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We Energies customers see beginning of 2023 gas price hikes

"It's not like the price of the gas for a car, you can’t just drive less to save money. You can’t just lower the temperature of the house in the winter, you’re living there," said Amir Hesamian.
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Posted at 9:51 PM, Jan 13, 2023

The heated debate over gas bills continues. We Energies’ rise in rates officially took hold for customers at the start of this year.

Though the company announced last month there will be an increase in customers’ monthly bills, it’s the first time people are seeing it on their invoices.

Over the span of a year, Whitefish Bay resident Amir Hesamian has been noticing the number on his gas bill go higher and higher.

“When I compare my bill from this time last year is a gradual increase in the price of natural gas and it's really concerning,” said Hesamian.

He knew the global demand for natural gas would raise costs but wasn't understanding some of the added costs shown on his bill for 2023. He called We Energies to find out and was told the rising cost of natural gas is forcing the hands of distributors to bring those costs to a boil.

But that didn’t answer all of Amir’s questions.

“It doesn't explain the price in the fixed fee, the distribution fee of the natural gas, why it has increased too. Is it because of the inflation too? I didn't get a convincing answer.”

So why did the distribution fee rise along with those natural gas prices?

Back in December, the Public Service Commission approved a rate hike of 11% or roughly $132 more annually for each homeowner.

That includes an increase in those fixed fees to the tune of about $5 a month on every bill.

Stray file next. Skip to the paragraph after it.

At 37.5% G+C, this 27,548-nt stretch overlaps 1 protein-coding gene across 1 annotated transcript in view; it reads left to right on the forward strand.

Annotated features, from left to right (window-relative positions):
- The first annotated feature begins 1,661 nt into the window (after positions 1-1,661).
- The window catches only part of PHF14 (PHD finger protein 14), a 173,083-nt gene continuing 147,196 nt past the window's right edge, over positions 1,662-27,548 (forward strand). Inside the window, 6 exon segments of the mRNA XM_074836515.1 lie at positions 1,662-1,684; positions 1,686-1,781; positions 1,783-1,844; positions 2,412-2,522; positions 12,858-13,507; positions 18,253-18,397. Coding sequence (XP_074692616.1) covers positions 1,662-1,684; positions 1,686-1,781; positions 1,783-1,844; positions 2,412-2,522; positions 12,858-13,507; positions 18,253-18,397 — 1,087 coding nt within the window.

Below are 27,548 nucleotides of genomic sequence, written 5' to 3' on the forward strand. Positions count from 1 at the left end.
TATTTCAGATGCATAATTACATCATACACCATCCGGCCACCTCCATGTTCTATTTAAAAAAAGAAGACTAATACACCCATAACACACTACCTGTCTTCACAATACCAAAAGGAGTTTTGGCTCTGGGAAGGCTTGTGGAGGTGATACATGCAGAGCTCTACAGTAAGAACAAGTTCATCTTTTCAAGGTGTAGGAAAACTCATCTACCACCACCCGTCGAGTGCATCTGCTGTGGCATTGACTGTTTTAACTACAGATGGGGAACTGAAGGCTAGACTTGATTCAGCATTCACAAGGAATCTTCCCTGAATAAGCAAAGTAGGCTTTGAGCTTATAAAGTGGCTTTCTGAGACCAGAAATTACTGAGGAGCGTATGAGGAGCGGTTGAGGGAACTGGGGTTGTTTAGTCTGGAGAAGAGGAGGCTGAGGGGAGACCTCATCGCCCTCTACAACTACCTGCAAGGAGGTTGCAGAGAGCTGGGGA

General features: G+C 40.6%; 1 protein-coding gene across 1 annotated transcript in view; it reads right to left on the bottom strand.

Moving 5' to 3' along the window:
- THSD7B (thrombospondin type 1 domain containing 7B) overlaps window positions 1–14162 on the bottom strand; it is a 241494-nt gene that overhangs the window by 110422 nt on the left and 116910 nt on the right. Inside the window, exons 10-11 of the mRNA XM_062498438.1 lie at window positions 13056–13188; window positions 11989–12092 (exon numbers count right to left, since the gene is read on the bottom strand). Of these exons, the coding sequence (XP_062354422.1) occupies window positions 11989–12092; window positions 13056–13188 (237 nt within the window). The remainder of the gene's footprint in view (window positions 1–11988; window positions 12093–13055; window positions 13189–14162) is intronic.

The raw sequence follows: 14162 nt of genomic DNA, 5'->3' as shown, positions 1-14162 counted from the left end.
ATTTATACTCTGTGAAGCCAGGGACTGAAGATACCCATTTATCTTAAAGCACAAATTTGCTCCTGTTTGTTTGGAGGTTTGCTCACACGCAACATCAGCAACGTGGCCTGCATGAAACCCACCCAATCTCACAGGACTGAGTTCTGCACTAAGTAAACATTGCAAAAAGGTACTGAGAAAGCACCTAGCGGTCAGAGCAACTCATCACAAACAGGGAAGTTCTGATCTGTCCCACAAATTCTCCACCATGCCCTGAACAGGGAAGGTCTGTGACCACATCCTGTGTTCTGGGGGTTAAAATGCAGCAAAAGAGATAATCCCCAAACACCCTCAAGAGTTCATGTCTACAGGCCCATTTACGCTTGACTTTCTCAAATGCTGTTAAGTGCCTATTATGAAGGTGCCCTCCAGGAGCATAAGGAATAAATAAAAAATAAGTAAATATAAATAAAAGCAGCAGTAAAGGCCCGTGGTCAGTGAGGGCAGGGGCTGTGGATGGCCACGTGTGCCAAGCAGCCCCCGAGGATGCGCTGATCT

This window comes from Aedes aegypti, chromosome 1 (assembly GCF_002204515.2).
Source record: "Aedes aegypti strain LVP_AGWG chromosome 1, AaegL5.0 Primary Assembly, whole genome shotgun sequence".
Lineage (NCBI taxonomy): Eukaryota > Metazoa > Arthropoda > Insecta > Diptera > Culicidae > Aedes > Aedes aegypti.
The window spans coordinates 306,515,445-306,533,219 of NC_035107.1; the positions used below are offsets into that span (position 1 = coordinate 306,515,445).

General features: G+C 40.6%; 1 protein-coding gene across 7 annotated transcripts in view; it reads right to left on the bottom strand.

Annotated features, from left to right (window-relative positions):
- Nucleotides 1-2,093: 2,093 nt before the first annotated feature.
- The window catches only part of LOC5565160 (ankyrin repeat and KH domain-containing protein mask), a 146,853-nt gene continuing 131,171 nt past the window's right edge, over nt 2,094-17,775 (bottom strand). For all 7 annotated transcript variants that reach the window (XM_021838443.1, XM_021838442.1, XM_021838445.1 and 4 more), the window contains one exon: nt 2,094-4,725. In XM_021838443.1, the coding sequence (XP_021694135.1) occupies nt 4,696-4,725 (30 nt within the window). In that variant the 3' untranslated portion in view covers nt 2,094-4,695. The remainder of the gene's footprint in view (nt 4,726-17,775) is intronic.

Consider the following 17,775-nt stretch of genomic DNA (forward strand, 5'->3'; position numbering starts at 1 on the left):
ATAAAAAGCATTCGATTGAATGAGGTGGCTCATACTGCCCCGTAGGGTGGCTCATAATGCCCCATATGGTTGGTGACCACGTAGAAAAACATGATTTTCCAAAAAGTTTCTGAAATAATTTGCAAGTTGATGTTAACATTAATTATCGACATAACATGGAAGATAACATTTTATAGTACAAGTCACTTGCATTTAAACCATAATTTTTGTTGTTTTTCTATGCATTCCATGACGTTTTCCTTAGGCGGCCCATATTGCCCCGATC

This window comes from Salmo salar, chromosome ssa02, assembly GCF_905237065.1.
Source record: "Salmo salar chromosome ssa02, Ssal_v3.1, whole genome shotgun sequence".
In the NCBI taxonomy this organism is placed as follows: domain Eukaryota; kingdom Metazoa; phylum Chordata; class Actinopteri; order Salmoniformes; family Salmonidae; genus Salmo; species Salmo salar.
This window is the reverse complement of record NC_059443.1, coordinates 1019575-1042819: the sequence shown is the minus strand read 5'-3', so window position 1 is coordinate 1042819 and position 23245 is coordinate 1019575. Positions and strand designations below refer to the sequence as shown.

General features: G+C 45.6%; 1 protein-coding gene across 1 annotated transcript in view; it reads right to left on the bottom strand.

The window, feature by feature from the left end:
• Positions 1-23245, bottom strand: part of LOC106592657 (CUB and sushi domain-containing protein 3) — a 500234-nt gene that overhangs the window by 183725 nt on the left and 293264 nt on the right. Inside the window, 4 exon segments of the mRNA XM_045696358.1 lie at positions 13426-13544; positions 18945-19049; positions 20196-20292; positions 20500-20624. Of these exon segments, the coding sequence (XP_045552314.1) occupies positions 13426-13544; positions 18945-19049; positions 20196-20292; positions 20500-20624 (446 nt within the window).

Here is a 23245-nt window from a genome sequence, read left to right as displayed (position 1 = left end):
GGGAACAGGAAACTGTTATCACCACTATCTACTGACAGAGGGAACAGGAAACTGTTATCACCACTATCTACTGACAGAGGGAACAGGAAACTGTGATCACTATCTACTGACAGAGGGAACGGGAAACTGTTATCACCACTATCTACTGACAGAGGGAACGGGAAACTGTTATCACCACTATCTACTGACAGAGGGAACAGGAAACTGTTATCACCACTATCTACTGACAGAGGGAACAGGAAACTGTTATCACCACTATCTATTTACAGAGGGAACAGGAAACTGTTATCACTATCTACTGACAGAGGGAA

Brendan Conway, a spokesperson for We Energies, says that cost is paying for the projects they are doing to strengthen their distribution system.

“We’re building some new LNG facilities in Jefferson and Walworth counties so in the future we’ll be able to actually save money on natural gas,” said Conway.

But that isn't stopping those bill totals from reaching concerning levels for the people paying them.

“This is Wisconsin,” said Hesamian. “There are long winters here and if every month you have to worry about something keeps going up and up, that’s concerning.”

He’s not alone in that concern, which is shown by the number of service calls providers have seen over the past few years.

“We tend to see more calls at the temperature drops and bills tend to go up in the winter time kind of every year, but it has been remarkable the past few years,” said Conway.

So, what can you do to help those costs?

Providers say consumers can keep heat inside their home by insulating windows and changing furnace filters to make it operate more efficiently in your home, and those savings will add up.

You can also contact your energy providers to work out payment plans.

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